A research project focused on decolonizing math education by Dr. Ruth Beatty (Associate Professor, Faculty of Education, Orillia) and co-researchers Colinda Clyne (Anishinaabe kwe and Curriculum Lead for First Nations, Métis and Inuit Education for the Upper Grand District School Board) and Christina Ruddy (Algonquin artist and ethnomathematician) is featured on the Social Sciences and Research Council of Canada (SSHRC) website.
The project, which includes Indigenous artists and educators from local communities, connects Indigenous art forms including beading, birch bark basket-making and moccasin-making with mathematical concepts such as algebraic, proportional, and spatial reasoning. To date, more than 1,000 students across Ontario have participated in the work, and the project has expanded to include Saskatchewan and Manitoban communities.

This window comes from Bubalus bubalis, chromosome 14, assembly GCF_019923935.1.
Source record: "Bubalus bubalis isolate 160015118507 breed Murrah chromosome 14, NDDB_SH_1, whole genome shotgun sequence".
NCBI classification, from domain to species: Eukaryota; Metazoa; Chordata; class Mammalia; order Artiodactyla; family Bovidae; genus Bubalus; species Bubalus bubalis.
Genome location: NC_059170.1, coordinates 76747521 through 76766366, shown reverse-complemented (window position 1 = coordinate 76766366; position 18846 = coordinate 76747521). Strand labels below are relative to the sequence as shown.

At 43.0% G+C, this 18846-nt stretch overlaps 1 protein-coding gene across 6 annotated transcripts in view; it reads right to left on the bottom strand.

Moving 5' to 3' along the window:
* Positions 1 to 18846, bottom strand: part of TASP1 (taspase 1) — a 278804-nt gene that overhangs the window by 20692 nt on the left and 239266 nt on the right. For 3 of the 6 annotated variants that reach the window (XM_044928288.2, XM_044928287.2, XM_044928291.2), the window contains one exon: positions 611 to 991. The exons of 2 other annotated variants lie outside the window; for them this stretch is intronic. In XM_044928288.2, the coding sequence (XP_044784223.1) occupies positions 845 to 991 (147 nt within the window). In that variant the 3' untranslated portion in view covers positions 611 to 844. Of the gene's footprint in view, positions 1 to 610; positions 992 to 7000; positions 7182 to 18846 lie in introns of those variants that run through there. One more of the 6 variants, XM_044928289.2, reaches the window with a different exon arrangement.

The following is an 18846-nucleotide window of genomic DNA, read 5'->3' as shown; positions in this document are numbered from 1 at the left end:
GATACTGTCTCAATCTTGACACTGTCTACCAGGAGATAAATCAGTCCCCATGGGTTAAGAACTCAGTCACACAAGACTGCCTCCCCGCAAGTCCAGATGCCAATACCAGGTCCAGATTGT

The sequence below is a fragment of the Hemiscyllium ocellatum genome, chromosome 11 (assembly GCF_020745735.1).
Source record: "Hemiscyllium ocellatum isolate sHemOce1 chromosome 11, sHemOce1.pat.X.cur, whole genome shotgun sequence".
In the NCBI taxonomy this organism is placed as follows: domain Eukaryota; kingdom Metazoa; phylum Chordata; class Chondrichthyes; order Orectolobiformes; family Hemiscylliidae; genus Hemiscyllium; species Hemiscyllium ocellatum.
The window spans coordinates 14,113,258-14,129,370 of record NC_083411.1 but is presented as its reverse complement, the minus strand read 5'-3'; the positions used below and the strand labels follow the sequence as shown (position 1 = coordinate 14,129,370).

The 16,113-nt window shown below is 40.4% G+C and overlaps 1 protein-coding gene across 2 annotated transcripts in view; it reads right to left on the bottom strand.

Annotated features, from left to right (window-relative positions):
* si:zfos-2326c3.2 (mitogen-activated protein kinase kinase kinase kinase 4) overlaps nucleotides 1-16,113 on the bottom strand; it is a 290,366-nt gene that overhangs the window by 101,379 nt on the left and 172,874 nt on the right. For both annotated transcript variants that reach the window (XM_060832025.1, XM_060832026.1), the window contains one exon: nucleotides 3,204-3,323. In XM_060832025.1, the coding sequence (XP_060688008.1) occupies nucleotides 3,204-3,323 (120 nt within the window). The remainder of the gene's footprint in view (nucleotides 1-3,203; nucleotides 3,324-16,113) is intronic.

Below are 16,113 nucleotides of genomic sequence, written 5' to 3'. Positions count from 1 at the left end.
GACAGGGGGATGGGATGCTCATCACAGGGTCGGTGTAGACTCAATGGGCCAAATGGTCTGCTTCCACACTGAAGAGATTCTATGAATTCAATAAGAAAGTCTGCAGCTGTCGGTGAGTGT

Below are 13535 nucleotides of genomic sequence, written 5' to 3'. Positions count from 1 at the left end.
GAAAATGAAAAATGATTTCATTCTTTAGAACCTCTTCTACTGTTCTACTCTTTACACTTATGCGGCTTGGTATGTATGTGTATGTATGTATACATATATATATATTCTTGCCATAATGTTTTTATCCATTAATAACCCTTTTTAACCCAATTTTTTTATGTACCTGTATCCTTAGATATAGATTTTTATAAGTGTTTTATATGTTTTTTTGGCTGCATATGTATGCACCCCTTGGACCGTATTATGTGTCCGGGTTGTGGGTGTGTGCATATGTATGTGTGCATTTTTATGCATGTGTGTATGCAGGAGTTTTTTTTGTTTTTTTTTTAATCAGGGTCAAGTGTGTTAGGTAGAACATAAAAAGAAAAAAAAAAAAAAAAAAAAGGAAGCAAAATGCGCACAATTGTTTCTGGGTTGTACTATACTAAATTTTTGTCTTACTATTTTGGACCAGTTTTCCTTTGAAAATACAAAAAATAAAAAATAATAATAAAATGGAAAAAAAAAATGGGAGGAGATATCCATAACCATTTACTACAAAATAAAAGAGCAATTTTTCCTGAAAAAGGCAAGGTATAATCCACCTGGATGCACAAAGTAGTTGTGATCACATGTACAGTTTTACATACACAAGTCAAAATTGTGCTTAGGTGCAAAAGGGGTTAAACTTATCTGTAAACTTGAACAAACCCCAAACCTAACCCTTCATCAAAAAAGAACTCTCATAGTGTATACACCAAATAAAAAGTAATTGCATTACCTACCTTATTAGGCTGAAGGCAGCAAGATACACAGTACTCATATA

The project has received three levels of funding from SSHRC (an Indigenous Research Capacity and Reconciliation Connection Grant, a Connection Grant, and an Insight Development Grant) and received Lakehead University’s Community Engaged Research and Indigenous Partnership Research awards. You can read the story of their project, and how they are supporting learners by honouring Indigenous mathematical knowledge and practices, here: “What We Can Learn from Indigenous Teaching Methods.”
Pictured below: Grade 3 students at Eganville and District Public School show their beadwork projects, in which they learned about the relationships between wrist measurements, bead size and pattern dimensions, and how to make adjustments to get desired results.